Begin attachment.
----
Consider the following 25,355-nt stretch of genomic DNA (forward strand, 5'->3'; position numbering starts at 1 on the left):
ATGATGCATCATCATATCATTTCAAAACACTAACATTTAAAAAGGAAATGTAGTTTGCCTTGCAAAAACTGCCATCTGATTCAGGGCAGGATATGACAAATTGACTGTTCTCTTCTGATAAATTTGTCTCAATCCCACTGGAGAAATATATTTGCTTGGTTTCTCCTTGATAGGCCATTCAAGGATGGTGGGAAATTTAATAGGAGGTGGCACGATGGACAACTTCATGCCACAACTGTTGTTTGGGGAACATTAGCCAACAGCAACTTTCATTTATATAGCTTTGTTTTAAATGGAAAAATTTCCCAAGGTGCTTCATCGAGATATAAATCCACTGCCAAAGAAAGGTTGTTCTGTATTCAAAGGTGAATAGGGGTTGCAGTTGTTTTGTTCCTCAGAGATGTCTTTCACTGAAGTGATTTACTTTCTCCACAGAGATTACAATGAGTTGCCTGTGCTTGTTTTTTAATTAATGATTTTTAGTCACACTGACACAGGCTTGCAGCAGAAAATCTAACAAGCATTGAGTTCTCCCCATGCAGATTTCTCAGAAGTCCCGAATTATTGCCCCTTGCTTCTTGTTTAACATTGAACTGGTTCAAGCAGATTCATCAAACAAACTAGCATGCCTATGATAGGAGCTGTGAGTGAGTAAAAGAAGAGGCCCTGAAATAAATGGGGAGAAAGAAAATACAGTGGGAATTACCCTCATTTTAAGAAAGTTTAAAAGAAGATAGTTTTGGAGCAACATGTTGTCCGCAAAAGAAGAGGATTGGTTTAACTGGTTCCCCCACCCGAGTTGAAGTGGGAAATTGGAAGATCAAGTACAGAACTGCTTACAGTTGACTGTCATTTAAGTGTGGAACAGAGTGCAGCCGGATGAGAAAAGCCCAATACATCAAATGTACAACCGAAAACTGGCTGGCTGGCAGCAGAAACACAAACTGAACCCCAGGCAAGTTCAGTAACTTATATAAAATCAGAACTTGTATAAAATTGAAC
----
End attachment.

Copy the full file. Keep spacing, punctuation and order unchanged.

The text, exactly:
Consider the following 25,355-nt stretch of genomic DNA (forward strand, 5'->3'; position numbering starts at 1 on the left):
ATGATGCATCATCATATCATTTCAAAACACTAACATTTAAAAAGGAAATGTAGTTTGCCTTGCAAAAACTGCCATCTGATTCAGGGCAGGATATGACAAATTGACTGTTCTCTTCTGATAAATTTGTCTCAATCCCACTGGAGAAATATATTTGCTTGGTTTCTCCTTGATAGGCCATTCAAGGATGGTGGGAAATTTAATAGGAGGTGGCACGATGGACAACTTCATGCCACAACTGTTGTTTGGGGAACATTAGCCAACAGCAACTTTCATTTATATAGCTTTGTTTTAAATGGAAAAATTTCCCAAGGTGCTTCATCGAGATATAAATCCACTGCCAAAGAAAGGTTGTTCTGTATTCAAAGGTGAATAGGGGTTGCAGTTGTTTTGTTCCTCAGAGATGTCTTTCACTGAAGTGATTTACTTTCTCCACAGAGATTACAATGAGTTGCCTGTGCTTGTTTTTTAATTAATGATTTTTAGTCACACTGACACAGGCTTGCAGCAGAAAATCTAACAAGCATTGAGTTCTCCCCATGCAGATTTCTCAGAAGTCCCGAATTATTGCCCCTTGCTTCTTGTTTAACATTGAACTGGTTCAAGCAGATTCATCAAACAAACTAGCATGCCTATGATAGGAGCTGTGAGTGAGTAAAAGAAGAGGCCCTGAAATAAATGGGGAGAAAGAAAATACAGTGGGAATTACCCTCATTTTAAGAAAGTTTAAAAGAAGATAGTTTTGGAGCAACATGTTGTCCGCAAAAGAAGAGGATTGGTTTAACTGGTTCCCCCACCCGAGTTGAAGTGGGAAATTGGAAGATCAAGTACAGAACTGCTTACAGTTGACTGTCATTTAAGTGTGGAACAGAGTGCAGCCGGATGAGAAAAGCCCAATACATCAAATGTACAACCGAAAACTGGCTGGCTGGCAGCAGAAACACAAACTGAACCCCAGGCAAGTTCAGTAACTTATATAAAATCAGAACTTGTATAAAATTGAAC